I've neen getting pretty antsy to actually cut something on my new machine so I went out to the shop last night. I had an old quartermaster triple disc racing clutch laying around that I had nearly tossed in the trash several times. The discs were shot, the flywheel was heat marked and shiny and the pressure plate and floater plates were warped. I started out thinking I would just see how well the flywheel would turn, and if it was history I would just dump the whole thing. The flywheel has a step in it, so i measured that depth first and then simply gripped it in the 3 jaw chuck jaws. I set the lathe speed at 80 and touched off on the highest point of the face and set my DRO to zero. I made my first pass by hand and was surprised how easy the hard surface cut away. On my second pass I started at the center and cut to the outside under power feed. With the power feed gearbox in low range and the spindle at 80, it moves pretty slowly, a lot like a brake lathe. I took 0.010 off the first pass, and then 2 more of the same until I had a completely fresh surface. I then turned the step back by 0.030 so the relationship would remain the same. That all went pretty quick, so i moved on to the pressure plate. It was also warped and had the heat marks. The ID is 5.25" which is right at the limit of the 3 jaw chuck, but it gripped fine and a couple of passes there got me a fresh surface. The floater plates are the real challenge as they warp like a belleville spring, probably due to the heating and cooling differential from the inner and outer diameters. They are also made from a harder material than the flywheel and pressure plate. They really need to be ground, but the amount of warpage makes that impossible- by the time you grind both sides they would be way below the wear limits. I decided to try and flatten them in my press between 2 sheets of 1/2 " plate. They would flatten, but then spring right back- in order to take a set they need to go beyond the 0 point. I traced out the outline of the floater on one of my steel plates and tacked a series of 1/2" nuts around the diameter to support the outer edge of the plate. I then found an old piece of pipe that was about the same diameter as the inside and turned it so it was a nice snap pit. I set the plate with nuts in the press and the floater on top, then put the pipe in the center diameter and pressed it until the plate went beyond the zero point. After a few tries I got both floaters pretty flat, but they still were not perfect across the surface and are too hard to turn. Now I needed to figure out a way to grind them. The floaters have 6 notched ears around the outside which engage the pressure plate and keep them from spinning- these ears do not make contact with the discs, so I decided to drill a hole through each one and countersink them for some 10-32 flathead screws. This would allow me to bolt the disc flat to one of my 1/2" steel plates and then clamp it to the mill table. Drilling 12 holes and countersinking both sides proved to be time consuming because of the hardness, but i got it done and drilled and tapped the 6 holes in my steel plate. I have a lot of small stones and carbides I use for head work, but the floaters called for a larger stone. I had a grinding wheel for my grinder that looked good enough to try, and I put it in the mill head with a 1/2" collet. I set my mill speed to 2400 and turned it on just to see how it all spun. When I was sure nothing was going to fly apart, I brought the mill head all the way down and locked it in place then moved the quill down until the stone mede contact with the floater. At this point I am a bit nervous that it might grab the plate or some other disaster, so i found an old piece of lexan windshield and held it up in front while I made a pass by hand. No big disaster, so I set my DRO to zero and set the cut a 0.001 and let the power feed do the work while I held the lexan up with 2 hands. End result was that it took about 4 passes at 0.001 to get a full surface on each side. I might have been able to take more each time, but I have little knowledge of grinding and how much those wheels can take. After I finished, I measured each disc with a caliper and I was within 0.002 all around in thickness. They were just above the minimum spec that quartermaster gives, so with 3 new friction discs I should be good to go. This whole process took about 4 hours, but those Quartermaster clutches sell for over 700.00 new, and now all I need to buy are the 3 friction discs at 60.00 each. So I made myself about 500.00 for my 4 hours work. Not bad for my first project.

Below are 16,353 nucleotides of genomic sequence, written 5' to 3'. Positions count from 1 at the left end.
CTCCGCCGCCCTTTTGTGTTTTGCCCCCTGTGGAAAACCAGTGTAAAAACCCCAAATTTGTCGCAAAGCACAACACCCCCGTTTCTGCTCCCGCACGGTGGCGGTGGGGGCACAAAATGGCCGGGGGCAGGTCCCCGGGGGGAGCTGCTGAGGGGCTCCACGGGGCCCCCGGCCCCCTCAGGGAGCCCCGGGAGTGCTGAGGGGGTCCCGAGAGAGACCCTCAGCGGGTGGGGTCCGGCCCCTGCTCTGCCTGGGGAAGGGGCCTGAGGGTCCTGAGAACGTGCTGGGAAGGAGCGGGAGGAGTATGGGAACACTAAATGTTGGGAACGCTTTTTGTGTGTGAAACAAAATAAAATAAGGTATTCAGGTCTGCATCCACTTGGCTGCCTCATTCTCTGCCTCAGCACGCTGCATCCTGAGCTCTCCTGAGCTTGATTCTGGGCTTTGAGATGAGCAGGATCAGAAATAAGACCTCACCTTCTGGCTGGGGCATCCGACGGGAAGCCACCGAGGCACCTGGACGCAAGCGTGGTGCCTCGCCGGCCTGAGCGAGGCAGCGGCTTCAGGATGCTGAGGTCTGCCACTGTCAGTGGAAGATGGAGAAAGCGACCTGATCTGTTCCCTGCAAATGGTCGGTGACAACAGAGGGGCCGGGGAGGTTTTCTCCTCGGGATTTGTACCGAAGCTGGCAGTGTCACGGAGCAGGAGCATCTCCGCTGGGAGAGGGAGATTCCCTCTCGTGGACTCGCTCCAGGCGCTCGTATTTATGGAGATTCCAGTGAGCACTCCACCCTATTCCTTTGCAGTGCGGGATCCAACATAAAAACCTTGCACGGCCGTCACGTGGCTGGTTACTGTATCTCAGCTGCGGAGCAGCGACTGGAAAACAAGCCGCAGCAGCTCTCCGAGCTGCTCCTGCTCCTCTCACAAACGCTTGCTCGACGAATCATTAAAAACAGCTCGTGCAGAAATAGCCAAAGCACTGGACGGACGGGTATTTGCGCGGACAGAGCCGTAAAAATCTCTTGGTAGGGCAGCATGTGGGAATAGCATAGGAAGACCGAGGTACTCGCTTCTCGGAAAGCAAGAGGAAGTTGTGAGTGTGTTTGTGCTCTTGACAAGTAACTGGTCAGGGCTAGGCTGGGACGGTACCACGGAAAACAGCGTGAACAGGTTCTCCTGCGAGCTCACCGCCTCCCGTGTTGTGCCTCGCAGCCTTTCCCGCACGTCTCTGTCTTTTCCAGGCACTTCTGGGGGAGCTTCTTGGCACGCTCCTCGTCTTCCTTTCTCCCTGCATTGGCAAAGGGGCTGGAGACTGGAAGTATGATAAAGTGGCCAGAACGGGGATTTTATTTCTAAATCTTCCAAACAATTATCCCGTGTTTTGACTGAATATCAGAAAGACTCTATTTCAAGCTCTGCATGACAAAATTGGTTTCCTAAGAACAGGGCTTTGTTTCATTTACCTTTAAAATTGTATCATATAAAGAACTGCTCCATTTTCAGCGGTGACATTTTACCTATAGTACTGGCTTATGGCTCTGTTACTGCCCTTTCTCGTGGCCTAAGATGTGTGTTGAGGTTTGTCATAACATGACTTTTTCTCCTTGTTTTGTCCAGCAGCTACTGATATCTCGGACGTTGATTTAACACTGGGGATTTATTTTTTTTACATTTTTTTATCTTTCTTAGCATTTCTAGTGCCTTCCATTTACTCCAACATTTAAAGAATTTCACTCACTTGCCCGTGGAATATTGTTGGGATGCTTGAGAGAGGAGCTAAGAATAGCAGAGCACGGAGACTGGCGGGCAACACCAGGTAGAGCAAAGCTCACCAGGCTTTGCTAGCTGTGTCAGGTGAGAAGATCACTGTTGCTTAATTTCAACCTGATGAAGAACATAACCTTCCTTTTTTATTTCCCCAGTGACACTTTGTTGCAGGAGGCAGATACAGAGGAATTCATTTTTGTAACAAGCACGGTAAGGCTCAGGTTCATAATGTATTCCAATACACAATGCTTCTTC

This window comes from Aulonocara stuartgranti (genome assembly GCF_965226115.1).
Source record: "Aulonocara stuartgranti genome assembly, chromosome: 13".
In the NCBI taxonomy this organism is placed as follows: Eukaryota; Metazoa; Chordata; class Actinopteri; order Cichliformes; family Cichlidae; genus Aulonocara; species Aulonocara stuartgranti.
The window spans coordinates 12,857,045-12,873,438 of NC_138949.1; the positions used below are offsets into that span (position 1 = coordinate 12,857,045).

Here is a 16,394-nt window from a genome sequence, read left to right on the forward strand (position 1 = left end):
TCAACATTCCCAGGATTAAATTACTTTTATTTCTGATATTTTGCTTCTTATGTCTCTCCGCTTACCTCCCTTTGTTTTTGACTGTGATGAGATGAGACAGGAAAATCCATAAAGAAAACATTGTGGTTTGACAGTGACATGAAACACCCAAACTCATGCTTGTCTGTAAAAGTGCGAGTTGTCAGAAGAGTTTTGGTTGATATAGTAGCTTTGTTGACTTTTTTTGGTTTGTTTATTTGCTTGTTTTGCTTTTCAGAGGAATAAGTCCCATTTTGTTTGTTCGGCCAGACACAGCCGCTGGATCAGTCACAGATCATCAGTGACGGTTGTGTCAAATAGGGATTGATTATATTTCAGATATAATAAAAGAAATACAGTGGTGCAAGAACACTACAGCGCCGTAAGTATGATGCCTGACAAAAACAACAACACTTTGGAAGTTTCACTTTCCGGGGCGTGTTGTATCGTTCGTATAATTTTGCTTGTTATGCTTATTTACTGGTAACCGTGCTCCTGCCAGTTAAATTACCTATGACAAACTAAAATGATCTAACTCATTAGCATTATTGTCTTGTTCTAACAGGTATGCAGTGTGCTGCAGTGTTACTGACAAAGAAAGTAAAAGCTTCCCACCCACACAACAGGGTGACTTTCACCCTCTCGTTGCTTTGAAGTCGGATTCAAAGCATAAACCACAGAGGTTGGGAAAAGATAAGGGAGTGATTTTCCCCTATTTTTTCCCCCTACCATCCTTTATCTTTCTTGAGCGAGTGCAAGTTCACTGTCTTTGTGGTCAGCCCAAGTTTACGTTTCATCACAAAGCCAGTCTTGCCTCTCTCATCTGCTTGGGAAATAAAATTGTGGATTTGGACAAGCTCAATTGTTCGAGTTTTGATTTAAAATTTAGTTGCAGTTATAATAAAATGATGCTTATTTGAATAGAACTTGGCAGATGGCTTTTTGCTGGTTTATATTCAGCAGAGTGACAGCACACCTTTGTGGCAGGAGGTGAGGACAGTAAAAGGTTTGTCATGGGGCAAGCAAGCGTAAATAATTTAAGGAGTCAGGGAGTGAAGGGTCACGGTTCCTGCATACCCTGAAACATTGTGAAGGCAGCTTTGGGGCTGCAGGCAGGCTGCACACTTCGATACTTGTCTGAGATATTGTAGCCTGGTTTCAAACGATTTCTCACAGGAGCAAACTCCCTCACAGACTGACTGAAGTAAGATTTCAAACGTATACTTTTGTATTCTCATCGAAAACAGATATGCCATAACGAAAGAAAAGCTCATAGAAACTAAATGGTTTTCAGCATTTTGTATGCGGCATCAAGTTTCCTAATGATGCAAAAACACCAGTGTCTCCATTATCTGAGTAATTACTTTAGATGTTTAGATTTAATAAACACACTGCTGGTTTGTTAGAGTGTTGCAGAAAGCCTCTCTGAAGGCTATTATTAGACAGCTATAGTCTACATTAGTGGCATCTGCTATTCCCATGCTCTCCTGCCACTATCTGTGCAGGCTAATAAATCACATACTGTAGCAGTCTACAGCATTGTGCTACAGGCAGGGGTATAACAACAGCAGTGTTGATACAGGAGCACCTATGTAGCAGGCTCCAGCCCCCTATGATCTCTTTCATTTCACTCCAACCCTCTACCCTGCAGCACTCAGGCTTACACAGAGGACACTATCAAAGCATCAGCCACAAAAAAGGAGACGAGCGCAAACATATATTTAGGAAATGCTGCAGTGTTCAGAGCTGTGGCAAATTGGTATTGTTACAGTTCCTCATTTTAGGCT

Say that 5 times real fast